Many algorithms have been given in the literature to evaluate single or sequences of points and derivatives on polynomial curves and surfaces. The de Casteljau algorithm or the rational de Casteljau algorithm can be employed to robustly evaluate single points on Bézier or rational Bézier curves [7, 5]. If for rendering or machining purposes, sequences of points have to be evaluated in an efficient way [6, 8]. Particularly, the forward differencing approaches have been successfully employed for fast rendering of Bézier or NURBS (Non-Uniform Rational B-spline) curves and surfaces [13, 14].

Differently from polynomial curves and surfaces that can be evaluated by arithmetic operations, points on curves and surfaces which are constructed by transcendental functions or mixtures of polynomials and transcendental functions have to be evaluated by inquiring pre-computed special function tables or loading special mathematical libraries. Though this seems feasible for many modern computing machines [11, 18], evaluating general exponential polynomial curves and surfaces by only arithmetic operations without any pre-computed tables or special math library can have its own advantages. Particularly, the speed and efficiency of evaluation play important roles in the fields of CNC machining and interactive rendering.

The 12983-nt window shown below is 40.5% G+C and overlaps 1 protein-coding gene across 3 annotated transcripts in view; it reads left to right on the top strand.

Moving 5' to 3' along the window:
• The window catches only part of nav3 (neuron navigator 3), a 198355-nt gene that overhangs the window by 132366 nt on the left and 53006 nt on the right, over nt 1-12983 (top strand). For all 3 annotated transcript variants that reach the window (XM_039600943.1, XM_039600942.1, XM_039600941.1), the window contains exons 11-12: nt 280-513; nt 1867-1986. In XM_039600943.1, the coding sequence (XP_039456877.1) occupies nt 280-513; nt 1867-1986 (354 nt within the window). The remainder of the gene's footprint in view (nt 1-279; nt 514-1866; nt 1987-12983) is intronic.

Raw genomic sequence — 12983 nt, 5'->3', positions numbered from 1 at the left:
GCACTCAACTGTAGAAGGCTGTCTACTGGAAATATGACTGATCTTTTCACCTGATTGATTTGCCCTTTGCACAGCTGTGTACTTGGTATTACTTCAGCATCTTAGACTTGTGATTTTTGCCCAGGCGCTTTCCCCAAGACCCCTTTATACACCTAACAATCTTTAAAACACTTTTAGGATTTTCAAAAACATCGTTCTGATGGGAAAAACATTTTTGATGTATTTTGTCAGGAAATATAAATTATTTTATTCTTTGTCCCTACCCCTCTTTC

Recently, we have shown that free-form curves used in CAGD are usually the solutions of linear differential systems and points and derivatives on the curves can be obtained by solving the linear differential systems numerically [29]. Particularly, when the parameter step is fixed, points on the curve can be evaluated dynamically by multiplying a pre-computed constant matrix with prior points. When an iso-parameter curve on a surface is to be evaluated, a differential system will first be established and a transformation matrix will be computed based on the differential system for evaluating the curve. The method is simple and universal and points on polynomial as well as transcendental curves can be evaluated with only arithmetic operations. However, the evaluation accuracy varies much when the differential systems have been solved by different numerical methods or the parameter step has been chosen different values. If the constant matrix for dynamic evaluation is given by the exponential of the coefficient matrix of a linear differential system, careful attention should be paid for robust computation of the matrix [17].